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At the 2006 Census, there were approximately 60,000 Indigenous Australians aged 50 years and over, accounting for about 12% of the total Indigenous population. By comparison, 31% of the non-Indigenous population fell into this age group.
The number of older Indigenous people is growing and is estimated at 76,300 in 2011.
About 26% of people in this population group live in remote or very remote areas, whereas 2% of older non Indigenous people live in these areas.
Older Indigenous people have poorer health and higher rates of disability than other Australians in the same age group. For example, older Aboriginal and Torres Strait Islander people were reported at the Census to be almost 3 times as likely as non-Indigenous people to need help with self-care, mobility or communication tasks.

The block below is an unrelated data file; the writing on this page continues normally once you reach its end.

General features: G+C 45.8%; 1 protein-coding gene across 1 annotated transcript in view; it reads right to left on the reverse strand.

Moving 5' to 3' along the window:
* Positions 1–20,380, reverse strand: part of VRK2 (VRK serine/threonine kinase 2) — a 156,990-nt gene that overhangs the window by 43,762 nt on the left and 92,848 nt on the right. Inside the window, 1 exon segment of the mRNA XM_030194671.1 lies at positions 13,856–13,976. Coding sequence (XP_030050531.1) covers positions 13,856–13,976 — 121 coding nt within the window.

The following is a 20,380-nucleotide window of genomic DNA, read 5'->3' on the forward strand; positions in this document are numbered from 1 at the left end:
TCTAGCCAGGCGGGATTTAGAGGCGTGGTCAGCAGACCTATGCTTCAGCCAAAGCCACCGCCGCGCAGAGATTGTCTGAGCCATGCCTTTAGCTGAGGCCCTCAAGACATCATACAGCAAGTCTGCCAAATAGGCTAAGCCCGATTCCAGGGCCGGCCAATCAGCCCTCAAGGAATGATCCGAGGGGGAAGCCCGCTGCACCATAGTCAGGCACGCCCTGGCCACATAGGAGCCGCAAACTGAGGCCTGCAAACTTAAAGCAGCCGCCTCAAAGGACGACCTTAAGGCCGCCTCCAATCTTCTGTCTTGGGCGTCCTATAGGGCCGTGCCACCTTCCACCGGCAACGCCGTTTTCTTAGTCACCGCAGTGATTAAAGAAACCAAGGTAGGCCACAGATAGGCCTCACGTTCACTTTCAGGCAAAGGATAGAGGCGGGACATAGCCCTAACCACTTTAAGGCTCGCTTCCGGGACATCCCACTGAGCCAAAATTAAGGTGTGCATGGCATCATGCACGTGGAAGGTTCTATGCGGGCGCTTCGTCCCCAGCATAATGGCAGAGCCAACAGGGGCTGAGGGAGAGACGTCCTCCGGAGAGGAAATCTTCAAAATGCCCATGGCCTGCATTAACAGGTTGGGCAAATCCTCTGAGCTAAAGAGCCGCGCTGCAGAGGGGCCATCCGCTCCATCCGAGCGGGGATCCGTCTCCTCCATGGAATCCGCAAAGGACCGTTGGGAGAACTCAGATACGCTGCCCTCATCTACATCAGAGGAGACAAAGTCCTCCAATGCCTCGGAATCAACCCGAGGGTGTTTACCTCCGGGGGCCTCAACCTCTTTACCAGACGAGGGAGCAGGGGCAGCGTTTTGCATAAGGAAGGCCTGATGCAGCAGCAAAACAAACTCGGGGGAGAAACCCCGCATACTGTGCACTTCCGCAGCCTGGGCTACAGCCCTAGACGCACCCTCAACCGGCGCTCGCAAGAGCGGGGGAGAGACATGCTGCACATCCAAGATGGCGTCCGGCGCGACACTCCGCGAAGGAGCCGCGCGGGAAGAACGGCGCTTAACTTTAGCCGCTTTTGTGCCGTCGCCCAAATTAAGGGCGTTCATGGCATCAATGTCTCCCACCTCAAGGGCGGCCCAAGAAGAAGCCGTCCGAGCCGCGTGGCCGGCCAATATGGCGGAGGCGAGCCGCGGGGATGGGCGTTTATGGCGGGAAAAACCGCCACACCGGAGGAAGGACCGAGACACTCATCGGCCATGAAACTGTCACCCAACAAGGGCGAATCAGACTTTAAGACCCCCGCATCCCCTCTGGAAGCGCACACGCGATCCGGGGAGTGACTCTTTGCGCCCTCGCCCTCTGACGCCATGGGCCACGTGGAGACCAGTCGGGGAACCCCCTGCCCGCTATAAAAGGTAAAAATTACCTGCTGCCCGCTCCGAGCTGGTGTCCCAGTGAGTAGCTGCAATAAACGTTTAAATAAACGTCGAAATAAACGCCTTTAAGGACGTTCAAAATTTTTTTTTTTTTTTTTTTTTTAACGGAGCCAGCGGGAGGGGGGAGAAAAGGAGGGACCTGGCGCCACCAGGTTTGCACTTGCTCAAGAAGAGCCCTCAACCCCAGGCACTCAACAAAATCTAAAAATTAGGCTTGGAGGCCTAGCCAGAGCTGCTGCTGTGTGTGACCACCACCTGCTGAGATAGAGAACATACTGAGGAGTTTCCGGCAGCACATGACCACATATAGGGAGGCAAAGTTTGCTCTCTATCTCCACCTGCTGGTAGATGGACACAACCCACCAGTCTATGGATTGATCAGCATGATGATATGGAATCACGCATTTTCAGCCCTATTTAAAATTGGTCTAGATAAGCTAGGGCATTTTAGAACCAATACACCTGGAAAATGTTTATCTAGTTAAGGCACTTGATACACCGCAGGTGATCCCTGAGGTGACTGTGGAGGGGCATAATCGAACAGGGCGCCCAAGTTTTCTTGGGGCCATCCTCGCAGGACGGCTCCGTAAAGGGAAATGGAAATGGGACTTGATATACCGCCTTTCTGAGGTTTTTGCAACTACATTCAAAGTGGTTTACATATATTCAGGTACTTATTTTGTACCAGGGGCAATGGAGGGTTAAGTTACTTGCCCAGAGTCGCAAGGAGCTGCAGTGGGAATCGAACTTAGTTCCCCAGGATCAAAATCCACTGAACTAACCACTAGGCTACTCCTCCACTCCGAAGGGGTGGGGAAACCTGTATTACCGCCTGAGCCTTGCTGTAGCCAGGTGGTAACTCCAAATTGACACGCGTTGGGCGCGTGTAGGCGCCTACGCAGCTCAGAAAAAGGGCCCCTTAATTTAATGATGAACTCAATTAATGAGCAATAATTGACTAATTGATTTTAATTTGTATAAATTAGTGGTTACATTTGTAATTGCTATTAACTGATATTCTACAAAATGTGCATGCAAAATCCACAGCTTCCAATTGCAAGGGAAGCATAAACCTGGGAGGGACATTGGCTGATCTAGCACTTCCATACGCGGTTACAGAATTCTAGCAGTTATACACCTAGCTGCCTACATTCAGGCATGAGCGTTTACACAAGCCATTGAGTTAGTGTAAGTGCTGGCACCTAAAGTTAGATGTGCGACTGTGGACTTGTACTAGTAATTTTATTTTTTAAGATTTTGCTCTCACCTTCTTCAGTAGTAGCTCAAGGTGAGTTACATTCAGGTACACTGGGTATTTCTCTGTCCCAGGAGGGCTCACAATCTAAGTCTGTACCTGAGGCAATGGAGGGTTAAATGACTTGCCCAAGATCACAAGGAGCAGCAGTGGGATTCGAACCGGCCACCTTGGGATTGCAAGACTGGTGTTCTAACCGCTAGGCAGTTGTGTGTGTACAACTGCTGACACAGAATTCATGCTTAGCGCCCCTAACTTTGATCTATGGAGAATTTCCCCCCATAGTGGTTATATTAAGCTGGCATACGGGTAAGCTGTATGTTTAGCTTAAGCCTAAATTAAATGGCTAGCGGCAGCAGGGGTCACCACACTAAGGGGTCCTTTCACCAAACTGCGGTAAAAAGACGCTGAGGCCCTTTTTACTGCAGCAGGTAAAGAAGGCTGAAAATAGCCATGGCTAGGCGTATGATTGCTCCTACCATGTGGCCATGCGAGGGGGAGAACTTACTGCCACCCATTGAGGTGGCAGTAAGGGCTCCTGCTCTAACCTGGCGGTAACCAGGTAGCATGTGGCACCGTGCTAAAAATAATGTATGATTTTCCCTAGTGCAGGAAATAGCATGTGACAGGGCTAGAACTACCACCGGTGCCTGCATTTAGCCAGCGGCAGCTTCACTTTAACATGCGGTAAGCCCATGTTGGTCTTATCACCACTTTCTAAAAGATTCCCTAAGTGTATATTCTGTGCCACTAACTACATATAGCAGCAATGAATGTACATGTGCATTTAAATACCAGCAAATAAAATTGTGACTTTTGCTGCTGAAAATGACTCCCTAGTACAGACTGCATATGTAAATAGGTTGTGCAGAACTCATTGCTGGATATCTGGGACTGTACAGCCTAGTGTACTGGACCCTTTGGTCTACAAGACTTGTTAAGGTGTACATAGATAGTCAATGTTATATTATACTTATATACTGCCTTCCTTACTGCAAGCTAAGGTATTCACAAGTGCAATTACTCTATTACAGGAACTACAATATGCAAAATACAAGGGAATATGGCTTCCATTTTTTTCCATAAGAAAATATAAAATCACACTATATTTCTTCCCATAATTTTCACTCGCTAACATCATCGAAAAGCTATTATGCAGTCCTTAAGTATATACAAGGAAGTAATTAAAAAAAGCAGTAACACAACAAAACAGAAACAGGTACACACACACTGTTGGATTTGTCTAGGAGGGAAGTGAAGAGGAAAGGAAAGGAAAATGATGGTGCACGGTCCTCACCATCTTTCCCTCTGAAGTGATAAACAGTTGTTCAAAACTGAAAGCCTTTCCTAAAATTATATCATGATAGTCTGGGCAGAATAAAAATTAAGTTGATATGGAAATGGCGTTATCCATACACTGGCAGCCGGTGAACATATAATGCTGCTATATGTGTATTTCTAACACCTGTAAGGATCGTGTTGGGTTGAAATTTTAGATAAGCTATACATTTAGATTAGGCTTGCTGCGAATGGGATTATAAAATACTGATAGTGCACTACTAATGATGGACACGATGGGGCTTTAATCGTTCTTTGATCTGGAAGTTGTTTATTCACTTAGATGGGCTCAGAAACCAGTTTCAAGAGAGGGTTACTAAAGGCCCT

Because many Indigenous people live in remote areas, providing appropriate and accessible services presents a major challenge. This is particularly the case for those with a diagnosis of dementia, which is an emerging problem for this population group, especially in the 50–79 year age range.
To complement mainstream residential and community aged care packages, the National Aboriginal and Torres Strait Islander Flexible Aged Care Program has developed a mix of services, many in rural and remote areas, to suit changing community needs. Older Indigenous Australians are eligible to use these services from age 50 (compared with 65 for other Australians), and they do so at higher rates and younger ages than non-Indigenous people.
Older Aboriginal and Torres Strait Islander people (432KB PDF)describes the age and geographic distribution of the older Indigenous population, its particular requirements in terms of aged care and support, and the pattern of usage of these services.